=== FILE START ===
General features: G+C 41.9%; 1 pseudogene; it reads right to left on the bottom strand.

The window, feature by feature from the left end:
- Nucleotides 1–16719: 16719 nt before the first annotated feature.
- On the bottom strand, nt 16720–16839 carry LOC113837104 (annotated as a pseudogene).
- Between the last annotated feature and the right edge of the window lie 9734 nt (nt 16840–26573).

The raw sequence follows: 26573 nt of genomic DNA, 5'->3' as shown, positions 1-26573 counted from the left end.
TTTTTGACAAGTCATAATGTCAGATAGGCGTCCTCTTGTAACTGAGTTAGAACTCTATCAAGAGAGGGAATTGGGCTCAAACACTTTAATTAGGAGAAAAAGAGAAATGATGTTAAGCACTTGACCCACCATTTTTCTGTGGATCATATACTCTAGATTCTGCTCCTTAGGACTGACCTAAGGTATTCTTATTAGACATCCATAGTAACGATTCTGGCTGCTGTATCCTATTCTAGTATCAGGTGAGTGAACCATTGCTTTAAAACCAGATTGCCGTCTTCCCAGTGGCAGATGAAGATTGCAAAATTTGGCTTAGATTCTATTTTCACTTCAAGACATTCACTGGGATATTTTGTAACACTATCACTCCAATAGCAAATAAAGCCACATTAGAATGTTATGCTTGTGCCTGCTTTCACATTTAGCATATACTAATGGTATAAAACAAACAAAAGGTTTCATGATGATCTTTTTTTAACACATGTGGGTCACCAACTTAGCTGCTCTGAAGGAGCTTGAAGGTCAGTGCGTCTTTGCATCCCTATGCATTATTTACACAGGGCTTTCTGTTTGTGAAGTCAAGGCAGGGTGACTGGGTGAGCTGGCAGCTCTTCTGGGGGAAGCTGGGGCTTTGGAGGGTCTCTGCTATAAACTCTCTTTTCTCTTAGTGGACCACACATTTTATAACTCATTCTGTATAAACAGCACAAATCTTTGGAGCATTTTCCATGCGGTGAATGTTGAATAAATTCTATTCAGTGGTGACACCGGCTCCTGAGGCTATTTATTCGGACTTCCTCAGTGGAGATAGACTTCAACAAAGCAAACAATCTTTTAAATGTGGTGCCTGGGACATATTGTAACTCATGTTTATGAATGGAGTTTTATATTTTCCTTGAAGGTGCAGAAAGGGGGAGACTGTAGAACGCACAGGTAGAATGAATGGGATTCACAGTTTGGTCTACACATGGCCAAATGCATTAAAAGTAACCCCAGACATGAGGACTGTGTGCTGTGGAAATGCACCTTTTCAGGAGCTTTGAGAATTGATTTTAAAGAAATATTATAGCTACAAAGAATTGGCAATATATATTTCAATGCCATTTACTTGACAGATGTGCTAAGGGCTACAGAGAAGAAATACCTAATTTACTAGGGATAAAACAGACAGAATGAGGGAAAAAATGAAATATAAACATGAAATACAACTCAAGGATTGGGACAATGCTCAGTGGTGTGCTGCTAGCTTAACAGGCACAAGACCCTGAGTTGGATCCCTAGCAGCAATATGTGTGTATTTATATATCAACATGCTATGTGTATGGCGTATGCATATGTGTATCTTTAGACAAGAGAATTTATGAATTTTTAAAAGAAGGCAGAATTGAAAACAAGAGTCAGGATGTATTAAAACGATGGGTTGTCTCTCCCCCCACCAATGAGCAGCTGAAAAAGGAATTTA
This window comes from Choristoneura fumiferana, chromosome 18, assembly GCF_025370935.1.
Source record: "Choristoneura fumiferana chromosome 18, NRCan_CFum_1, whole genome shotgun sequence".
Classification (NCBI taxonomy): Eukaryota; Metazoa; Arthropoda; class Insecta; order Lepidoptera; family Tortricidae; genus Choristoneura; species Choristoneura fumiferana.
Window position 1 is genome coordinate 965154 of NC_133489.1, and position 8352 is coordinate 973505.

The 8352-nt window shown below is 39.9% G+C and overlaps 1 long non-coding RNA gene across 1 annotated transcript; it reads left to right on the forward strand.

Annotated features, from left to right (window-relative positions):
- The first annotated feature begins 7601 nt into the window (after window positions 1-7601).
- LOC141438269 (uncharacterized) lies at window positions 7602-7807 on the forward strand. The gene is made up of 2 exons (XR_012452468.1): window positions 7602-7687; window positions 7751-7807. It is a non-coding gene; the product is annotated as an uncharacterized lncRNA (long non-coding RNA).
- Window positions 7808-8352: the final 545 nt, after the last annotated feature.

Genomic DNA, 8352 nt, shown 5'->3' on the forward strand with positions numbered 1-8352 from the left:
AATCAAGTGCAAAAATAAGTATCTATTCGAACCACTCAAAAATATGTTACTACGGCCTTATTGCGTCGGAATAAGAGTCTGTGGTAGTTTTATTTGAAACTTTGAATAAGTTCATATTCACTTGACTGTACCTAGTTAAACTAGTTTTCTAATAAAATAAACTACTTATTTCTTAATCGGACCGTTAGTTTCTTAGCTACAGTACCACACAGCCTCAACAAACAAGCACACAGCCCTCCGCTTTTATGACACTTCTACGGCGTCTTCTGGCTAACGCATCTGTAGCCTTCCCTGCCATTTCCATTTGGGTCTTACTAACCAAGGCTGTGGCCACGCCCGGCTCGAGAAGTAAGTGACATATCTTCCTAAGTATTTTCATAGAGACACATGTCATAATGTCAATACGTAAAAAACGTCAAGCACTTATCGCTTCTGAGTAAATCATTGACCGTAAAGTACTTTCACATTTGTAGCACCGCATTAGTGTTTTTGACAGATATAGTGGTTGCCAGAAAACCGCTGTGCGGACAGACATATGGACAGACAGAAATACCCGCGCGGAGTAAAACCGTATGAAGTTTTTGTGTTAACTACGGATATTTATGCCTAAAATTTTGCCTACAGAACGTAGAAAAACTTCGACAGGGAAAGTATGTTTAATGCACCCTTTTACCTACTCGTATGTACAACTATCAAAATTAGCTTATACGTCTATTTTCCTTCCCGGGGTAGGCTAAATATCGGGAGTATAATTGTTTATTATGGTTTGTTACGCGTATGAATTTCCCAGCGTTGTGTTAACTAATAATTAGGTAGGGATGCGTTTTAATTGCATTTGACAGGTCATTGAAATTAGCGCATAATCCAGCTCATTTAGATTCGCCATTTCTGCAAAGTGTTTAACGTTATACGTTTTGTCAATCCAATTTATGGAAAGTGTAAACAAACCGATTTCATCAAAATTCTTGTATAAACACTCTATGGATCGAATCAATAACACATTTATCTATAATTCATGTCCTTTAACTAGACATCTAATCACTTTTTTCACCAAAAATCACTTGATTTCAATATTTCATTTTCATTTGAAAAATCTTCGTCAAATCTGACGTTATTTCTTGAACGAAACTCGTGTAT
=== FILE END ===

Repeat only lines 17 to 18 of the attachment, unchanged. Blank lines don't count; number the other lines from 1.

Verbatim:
Genomic DNA, 8352 nt, shown 5'->3' on the forward strand with positions numbered 1-8352 from the left:
AATCAAGTGCAAAAATAAGTATCTATTCGAACCACTCAAAAATATGTTACTACGGCCTTATTGCGTCGGAATAAGAGTCTGTGGTAGTTTTATTTGAAACTTTGAATAAGTTCATATTCACTTGACTGTACCTAGTTAAACTAGTTTTCTAATAAAATAAACTACTTATTTCTTAATCGGACCGTTAGTTTCTTAGCTACAGTACCACACAGCCTCAACAAACAAGCACACAGCCCTCCGCTTTTATGACACTTCTACGGCGTCTTCTGGCTAACGCATCTGTAGCCTTCCCTGCCATTTCCATTTGGGTCTTACTAACCAAGGCTGTGGCCACGCCCGGCTCGAGAAGTAAGTGACATATCTTCCTAAGTATTTTCATAGAGACACATGTCATAATGTCAATACGTAAAAAACGTCAAGCACTTATCGCTTCTGAGTAAATCATTGACCGTAAAGTACTTTCACATTTGTAGCACCGCATTAGTGTTTTTGACAGATATAGTGGTTGCCAGAAAACCGCTGTGCGGACAGACATATGGACAGACAGAAATACCCGCGCGGAGTAAAACCGTATGAAGTTTTTGTGTTAACTACGGATATTTATGCCTAAAATTTTGCCTACAGAACGTAGAAAAACTTCGACAGGGAAAGTATGTTTAATGCACCCTTTTACCTACTCGTATGTACAACTATCAAAATTAGCTTATACGTCTATTTTCCTTCCCGGGGTAGGCTAAATATCGGGAGTATAATTGTTTATTATGGTTTGTTACGCGTATGAATTTCCCAGCGTTGTGTTAACTAATAATTAGGTAGGGATGCGTTTTAATTGCATTTGACAGGTCATTGAAATTAGCGCATAATCCAGCTCATTTAGATTCGCCATTTCTGCAAAGTGTTTAACGTTATACGTTTTGTCAATCCAATTTATGGAAAGTGTAAACAAACCGATTTCATCAAAATTCTTGTATAAACACTCTATGGATCGAATCAATAACACATTTATCTATAATTCATGTCCTTTAACTAGACATCTAATCACTTTTTTCACCAAAAATCACTTGATTTCAATATTTCATTTTCATTTGAAAAATCTTCGTCAAATCTGACGTTATTTCTTGAACGAAACTCGTGTAT